WASHINGTON — For the first time since 2007, a majority of Americans think things are going well in the nation, a new CNN/ORC International poll found.
It’s a slim majority — just 52 percent of Americans said things are going well, while 48 percent said things are going badly — but it’s the most positive appraisal of the state of the nation that the poll has found since January of 2007.
And it marks consistent improvement in the mood of the nation over the past few months, despite a series of national security crises and continued gridlock in Washington. In September, 50 percent of respondents said things were going well.
Economic sentiments have improved over the past year as well. Though just one-third of Americans believe the nation’s economy is starting to recover, that marks an 8-point increase from a year ago, when 24 percent said the same.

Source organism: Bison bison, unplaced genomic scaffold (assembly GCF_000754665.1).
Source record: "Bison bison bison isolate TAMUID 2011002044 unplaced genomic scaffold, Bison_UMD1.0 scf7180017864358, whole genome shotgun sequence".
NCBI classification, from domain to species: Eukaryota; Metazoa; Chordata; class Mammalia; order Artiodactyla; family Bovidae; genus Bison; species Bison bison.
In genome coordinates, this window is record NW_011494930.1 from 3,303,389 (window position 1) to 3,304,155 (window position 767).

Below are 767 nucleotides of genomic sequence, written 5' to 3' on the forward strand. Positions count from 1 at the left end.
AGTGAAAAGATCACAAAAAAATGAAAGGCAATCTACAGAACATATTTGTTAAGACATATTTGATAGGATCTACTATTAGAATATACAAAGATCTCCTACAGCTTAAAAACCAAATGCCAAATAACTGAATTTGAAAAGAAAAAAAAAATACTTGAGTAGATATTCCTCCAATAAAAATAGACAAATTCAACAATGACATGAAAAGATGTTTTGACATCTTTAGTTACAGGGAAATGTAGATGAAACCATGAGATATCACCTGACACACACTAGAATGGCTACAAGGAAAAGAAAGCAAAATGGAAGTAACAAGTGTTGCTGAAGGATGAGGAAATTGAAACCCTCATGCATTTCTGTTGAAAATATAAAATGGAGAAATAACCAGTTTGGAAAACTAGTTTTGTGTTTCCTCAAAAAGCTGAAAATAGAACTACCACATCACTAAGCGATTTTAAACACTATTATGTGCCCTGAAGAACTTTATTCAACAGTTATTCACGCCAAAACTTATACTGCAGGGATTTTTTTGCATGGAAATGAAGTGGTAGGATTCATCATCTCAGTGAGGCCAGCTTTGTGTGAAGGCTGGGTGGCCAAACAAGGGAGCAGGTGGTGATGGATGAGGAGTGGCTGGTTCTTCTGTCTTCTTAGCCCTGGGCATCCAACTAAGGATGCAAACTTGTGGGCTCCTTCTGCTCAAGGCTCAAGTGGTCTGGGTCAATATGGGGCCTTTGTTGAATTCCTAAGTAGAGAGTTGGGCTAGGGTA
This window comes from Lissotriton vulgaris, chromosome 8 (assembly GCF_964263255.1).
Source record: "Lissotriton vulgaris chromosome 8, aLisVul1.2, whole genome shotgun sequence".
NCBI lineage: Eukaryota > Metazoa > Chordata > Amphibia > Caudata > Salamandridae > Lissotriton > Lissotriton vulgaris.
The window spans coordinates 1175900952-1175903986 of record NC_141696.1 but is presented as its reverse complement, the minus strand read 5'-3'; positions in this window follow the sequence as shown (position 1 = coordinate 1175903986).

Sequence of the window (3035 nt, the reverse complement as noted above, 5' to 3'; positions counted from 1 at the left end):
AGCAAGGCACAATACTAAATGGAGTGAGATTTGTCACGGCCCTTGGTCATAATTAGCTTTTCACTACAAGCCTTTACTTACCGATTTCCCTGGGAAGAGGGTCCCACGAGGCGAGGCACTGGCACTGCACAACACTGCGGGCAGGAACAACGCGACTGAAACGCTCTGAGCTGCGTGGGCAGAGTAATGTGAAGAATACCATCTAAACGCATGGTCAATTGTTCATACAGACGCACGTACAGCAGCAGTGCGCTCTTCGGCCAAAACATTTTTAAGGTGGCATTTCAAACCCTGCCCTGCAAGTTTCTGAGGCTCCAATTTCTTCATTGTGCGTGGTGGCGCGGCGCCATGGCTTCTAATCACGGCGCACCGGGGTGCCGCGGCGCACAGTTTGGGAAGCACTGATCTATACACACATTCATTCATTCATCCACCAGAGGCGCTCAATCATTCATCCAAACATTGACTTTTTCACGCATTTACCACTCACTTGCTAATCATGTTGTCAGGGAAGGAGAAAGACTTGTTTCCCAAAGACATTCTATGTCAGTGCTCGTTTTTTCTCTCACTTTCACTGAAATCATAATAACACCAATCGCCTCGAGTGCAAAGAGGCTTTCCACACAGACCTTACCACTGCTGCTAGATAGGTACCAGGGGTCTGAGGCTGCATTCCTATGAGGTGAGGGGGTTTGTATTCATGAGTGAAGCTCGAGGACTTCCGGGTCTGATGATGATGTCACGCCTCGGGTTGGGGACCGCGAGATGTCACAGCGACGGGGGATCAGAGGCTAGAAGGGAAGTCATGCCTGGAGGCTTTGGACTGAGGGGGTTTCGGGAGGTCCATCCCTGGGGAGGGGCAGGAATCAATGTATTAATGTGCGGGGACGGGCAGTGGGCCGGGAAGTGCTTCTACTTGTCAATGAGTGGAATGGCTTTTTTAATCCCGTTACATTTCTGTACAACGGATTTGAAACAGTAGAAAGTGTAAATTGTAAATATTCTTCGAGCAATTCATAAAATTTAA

A plurality, 41 percent, say the economy has stabilized, a 5-point improvement from November of 2013.
And just 26 percent of Americans say the country’s economic conditions are getting worse, a decline from the 39 percent who said so in 2013.
But the mood of the nation isn’t consistently positive in the new CNN/ORC poll — it suggests both a gender and geographic divide.
Men are both more positive about the state of the nation and the economy than women, the poll shows. Fifty-five percent of men say things are going well in America, compared to 48 percent of women who say the same; 36 percent of men believe the economy is recovering, while only 28 percent of women say the same.
And economic conditions appear to be better in the Northeast and Midwest than they are in the southern and western parts of the nation, as respondents are more likely in those regions to say the economy is improving. They’re also more likely to say that things are going well than their counterparts in the South and West.
The CNN/ORC poll was conducted among 1,045 adults via telephone from Nov. 21-23, and has an overall margin of error of plus or minus 3 points.